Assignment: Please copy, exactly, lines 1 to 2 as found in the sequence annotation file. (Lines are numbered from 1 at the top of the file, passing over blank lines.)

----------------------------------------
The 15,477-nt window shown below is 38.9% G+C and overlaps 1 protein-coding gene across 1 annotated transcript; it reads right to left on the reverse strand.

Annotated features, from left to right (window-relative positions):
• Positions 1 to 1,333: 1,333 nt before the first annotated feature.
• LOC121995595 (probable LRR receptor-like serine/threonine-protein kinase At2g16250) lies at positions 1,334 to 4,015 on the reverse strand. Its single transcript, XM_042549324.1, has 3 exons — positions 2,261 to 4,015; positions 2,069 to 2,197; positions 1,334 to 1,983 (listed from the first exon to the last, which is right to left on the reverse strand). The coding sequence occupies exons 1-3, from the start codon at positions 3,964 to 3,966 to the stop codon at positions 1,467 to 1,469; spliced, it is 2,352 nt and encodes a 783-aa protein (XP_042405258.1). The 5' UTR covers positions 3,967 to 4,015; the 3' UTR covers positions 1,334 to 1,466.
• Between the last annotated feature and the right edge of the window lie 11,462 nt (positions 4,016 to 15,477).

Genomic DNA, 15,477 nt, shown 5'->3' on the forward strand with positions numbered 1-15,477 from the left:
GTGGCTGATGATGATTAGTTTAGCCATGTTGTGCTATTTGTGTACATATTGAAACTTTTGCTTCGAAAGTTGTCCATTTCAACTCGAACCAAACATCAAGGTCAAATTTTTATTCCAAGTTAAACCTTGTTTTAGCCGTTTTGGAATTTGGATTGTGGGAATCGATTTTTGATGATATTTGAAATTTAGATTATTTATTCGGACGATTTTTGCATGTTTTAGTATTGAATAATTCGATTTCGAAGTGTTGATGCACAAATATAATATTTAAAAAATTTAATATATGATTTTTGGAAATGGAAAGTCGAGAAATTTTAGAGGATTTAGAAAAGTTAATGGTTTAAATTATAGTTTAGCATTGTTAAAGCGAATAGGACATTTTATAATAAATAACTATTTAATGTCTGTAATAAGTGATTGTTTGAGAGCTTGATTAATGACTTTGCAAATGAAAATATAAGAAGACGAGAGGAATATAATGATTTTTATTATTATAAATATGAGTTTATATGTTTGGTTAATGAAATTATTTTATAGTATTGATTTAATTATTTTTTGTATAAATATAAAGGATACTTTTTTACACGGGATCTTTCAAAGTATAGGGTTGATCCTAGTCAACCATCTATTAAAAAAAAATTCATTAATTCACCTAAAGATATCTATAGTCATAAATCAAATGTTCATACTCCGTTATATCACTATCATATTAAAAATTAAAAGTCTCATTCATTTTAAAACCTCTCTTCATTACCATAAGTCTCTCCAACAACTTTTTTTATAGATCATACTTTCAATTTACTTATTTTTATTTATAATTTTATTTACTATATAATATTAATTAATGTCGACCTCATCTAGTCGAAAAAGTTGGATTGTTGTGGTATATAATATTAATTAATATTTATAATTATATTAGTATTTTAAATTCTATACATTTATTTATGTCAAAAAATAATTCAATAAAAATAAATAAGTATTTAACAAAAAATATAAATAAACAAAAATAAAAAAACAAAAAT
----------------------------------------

The 15,477-nt window shown below is 38.9% G+C and overlaps 1 protein-coding gene across 1 annotated transcript; it reads right to left on the reverse strand.

Annotated features, from left to right (window-relative positions):